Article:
Zucchini Fritters and Dill Pickles

Our Katimavik volunteer, Fiona Tunmer, contributed the following report on a Zukes and Cukes workshop we did earlier this week with a group of self-professed junk food loving teenagers as part of an initiative with Health and Wellness Nova Scotia.  Enjoy!

Preparing the dill for chopping

We kicked off the cold and foggy morning with a preserving workshop in Dartmouth.  With very little to do outside in these slow moving days it seemed to be the perfect place to be; in a nice warm kitchen.  Since most of the morning was occupied by chopping vegetables and herbs there was a heavenly aroma.

Chopping cherry tomatoes for fresh salsa

Thyme, mint, and chives were received wonderfully with everyone, yet the controversial cilantro as not appealing for everybody.  However the eyes are not so pleased when it came to dicing the onions.  Once the last knife made the final cut and the mouths had tasted the new flavors it was time to begin the mixing.

Frying zucchini fritters

The different smells and textures blended into a new combination that seemed not always appealing to everybody. However in the end once the fritters were fried and topped with the raita and the salsa the explosion of new tastes was very insightful.

This was a slightly saltier meal then I am normally use to having in a workshop.  But I can say that there will be plenty of salt in the dill pickles that I will not be criticizing.  This morning the water seemed to be in no rush to boil for it took many attempts and most of the workshop to get it perfect.  The rest of the pickling process was as smooth as a cucumber.  When the time came for the cucumber to be stuffed into the glass jars their seemed to be many strong fingers in the room pushing and rearranging them to get the maximum amount of pickles.

The sad thing is that no one will be able to eat any of them until the next week.

Overall the workshop was a pleasing experience where lots was learned and that salt is not always that bad for us especially if it is making pickles!

 

 

Zucchini Fritters with Feta and Herbs

6 medium zucchini, shredded with skin on
3 teaspoons sea salt
6 large free-range eggs
1.5 cup white, whole wheat flour or spelt flour
2/3 cup crumbled feta cheese
2/3 cup fresh herbs – mint, dill, sage, chives, thyme, parsley – whatever you’ve got!
2 bunches green onions
zest of one lemon
1/2 teaspoon salt and pepper
2 tablespoon extra virgin olive oil

extra virgin olive oil, for cooking

Place the shredded zucchini in a medium bowl, sprinkle with salt, toss, and let sit for 5-10 minutes. Rinse zucchini to remove excess salt.  Press out any liquid with a clean dishtowel and then toss one more time to fluff up the zucchini again.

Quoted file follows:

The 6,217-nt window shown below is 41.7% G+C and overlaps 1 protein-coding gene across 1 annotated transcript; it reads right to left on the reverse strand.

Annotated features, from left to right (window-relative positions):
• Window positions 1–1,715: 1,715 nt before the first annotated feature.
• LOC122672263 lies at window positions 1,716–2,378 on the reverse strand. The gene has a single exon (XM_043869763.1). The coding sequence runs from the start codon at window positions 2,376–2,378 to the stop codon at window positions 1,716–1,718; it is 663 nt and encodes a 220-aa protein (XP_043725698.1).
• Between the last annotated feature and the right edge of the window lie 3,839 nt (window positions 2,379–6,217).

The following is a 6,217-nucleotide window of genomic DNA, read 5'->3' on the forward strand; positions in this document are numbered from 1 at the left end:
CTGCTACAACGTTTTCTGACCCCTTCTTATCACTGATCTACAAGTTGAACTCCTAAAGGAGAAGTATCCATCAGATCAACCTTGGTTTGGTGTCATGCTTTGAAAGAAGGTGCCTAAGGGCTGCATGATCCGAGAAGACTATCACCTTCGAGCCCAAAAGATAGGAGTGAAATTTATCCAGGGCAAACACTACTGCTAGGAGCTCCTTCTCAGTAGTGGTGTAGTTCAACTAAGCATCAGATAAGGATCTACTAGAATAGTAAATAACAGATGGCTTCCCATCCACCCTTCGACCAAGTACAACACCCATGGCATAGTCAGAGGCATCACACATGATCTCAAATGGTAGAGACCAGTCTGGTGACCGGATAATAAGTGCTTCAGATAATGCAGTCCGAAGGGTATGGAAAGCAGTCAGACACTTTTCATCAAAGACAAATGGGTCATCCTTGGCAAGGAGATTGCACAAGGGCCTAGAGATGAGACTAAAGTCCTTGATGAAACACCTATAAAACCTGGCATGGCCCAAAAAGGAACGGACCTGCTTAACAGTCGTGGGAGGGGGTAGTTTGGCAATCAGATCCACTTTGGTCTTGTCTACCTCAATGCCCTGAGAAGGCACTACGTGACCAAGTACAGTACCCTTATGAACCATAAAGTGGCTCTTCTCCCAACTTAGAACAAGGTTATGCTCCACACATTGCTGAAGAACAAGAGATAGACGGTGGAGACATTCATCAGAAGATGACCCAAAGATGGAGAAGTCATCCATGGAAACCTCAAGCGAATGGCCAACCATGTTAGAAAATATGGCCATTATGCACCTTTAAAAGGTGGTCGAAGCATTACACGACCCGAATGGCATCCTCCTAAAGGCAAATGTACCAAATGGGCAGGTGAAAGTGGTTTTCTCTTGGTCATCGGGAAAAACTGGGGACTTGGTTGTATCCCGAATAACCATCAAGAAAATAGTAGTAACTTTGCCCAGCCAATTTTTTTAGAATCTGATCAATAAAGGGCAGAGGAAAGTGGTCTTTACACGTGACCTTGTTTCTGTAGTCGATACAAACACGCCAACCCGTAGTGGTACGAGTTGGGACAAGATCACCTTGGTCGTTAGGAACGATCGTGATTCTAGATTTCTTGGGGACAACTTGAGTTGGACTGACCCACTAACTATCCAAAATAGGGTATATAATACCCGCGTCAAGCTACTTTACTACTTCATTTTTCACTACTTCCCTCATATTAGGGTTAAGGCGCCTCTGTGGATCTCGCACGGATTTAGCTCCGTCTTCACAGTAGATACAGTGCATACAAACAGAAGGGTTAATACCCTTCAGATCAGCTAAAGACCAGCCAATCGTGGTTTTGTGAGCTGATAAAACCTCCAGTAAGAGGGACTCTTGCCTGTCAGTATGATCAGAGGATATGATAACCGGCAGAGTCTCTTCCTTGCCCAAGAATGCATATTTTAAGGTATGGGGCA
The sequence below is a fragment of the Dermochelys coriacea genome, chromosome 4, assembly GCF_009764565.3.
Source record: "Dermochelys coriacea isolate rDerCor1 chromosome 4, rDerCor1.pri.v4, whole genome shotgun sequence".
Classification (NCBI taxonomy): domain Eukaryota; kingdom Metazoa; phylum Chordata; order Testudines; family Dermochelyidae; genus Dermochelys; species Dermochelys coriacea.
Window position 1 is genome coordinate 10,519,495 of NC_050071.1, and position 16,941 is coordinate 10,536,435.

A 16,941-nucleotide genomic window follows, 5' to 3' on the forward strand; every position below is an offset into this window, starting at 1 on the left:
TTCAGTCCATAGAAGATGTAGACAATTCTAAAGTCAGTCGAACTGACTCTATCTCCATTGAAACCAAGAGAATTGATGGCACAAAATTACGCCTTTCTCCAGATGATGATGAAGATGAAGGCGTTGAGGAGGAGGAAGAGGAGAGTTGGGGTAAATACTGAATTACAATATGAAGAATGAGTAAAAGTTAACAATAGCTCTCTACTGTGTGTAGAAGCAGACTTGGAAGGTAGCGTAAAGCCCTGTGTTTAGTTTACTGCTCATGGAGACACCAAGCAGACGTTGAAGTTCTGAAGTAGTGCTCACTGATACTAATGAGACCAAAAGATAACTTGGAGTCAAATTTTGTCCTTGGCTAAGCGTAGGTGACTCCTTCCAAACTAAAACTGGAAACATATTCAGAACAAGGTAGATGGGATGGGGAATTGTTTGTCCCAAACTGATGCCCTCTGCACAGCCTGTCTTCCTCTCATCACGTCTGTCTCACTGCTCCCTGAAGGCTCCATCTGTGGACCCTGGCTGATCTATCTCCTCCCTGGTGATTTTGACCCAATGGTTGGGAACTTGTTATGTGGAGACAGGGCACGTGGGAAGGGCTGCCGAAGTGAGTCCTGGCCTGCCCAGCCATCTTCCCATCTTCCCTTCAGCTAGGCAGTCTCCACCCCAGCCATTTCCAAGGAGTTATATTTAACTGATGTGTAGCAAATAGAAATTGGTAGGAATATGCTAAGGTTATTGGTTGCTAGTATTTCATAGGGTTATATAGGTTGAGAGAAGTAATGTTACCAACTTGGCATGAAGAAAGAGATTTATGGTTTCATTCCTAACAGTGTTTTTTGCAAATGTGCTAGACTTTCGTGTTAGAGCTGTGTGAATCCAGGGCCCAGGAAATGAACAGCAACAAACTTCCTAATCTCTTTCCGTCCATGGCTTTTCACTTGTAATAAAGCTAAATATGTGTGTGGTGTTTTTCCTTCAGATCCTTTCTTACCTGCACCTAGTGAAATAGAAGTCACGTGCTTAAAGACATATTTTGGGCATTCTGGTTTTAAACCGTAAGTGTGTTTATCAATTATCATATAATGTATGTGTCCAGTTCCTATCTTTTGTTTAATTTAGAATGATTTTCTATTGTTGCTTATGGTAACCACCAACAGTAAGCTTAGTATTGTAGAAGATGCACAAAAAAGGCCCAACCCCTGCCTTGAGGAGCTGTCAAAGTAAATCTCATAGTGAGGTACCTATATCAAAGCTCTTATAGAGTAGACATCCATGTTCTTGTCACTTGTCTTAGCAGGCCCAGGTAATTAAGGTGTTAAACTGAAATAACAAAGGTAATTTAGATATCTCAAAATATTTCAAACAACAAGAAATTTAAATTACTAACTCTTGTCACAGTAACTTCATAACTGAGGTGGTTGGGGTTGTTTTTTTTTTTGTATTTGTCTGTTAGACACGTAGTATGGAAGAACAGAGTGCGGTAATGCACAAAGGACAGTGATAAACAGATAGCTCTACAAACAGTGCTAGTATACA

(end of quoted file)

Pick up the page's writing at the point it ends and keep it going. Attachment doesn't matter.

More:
Combine zucchini, chopped green onions, eggs, flour, chopped herbs, salt and pepper in medium bowl. Mix well. Fold in crumbled feta cheese and lemon zest. (Zucchini mixture can be prepared 3 hours ahead. Cover tightly and refrigerate. Stir to blend before continuing.)

Preheat oven to 300°F. Place baking sheet in oven. Cover bottom of large nonstick skillet with olive oil. Heat skillet over medium-high heat. Working in batches, drop zucchini mixture into skillet by heaping tablespoonfuls. Too much batter and the zucchini will steam and not get any of that crispness you are after. Fry until pancakes are golden brown and cooked through, about 3 minutes per side. Transfer each batch of pancakes to baking sheet in oven to keep warm. Serve pancakes hot with raita or salsa.

Raita

3/4 cup plain yoghurt
2 cloves garlic, crushed
1/2 English cucumber, skin on, finely, diced
1 teaspoon toasted cumin seeds, ground
2 tablespoons fresh chopped mint
salt
freshly cracked black pepper

Combine all raita ingredients in a bowl and blend well. Cover and refrigerate until ready to serve.

Fresh Mexican Salsa

6 large tomatoes or 3 cups diced grape or cherry tomatoes
3/4 cup finely diced white onion
1/4 cup chopped fresh cilantro
Juice of ½ lime
1 tbsp minced jalapeno pepper
1/4 tsp salt

In bowl, stir together tomatoes, onion, coriander, lime juice, jalapeno pepper and salt. Let stand at room temperature for at least 30 minutes.

Fast Garlic Dill Pickles

3 pounds small pickling cucumbers
2 cups white vinegar
2 cups water
2 Tbsp pickling salt
4 heads fresh dill (or 4 tsp dill seeds)
4 small cloves garlic

Start sterilizing jars – fill canner up with water, and once boiling, place your clean jars in the canner and boil for at least 10 minutes.  Put your canner lids in a bowl with hot (not boiling) water.  Cut a thin slice from the ends of each cucumber.

  1.  Meanwhile, combine vinegar, water and salt in a saucepan and bring to a boil.
  2. Remove hot jars from canner.  Place 1 head of fresh dill, or 1 tsp dill seeds and 1 clove of garlic into each jar.  Pack in cucumbers tightly.  Pour boiling vinegar mixture over cucumbers to within ½ inch of rim.  Process 10 minutes for pint jars (500ml) and 15 minutes for quart jars (1 L).

Makes 4 pint jars.

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2 thoughts on “Zucchini Fritters and Dill Pickles

  1. Hi Jen – Excellent question!

    Pickling cucumbers are not yet full grown garden cucumbers. They tend to have a thick, bumpy skin.

    They are different from English cucumbers. English cucumbers are the long, skinny ones. English cukes are great for salads and sandwiches because they have a thin skin, but they tend to go mushy when pickled.

    Another tip for keeping your pickles crunchy is to chop off about a half a centimetre on each end of the cucumber before pickling.

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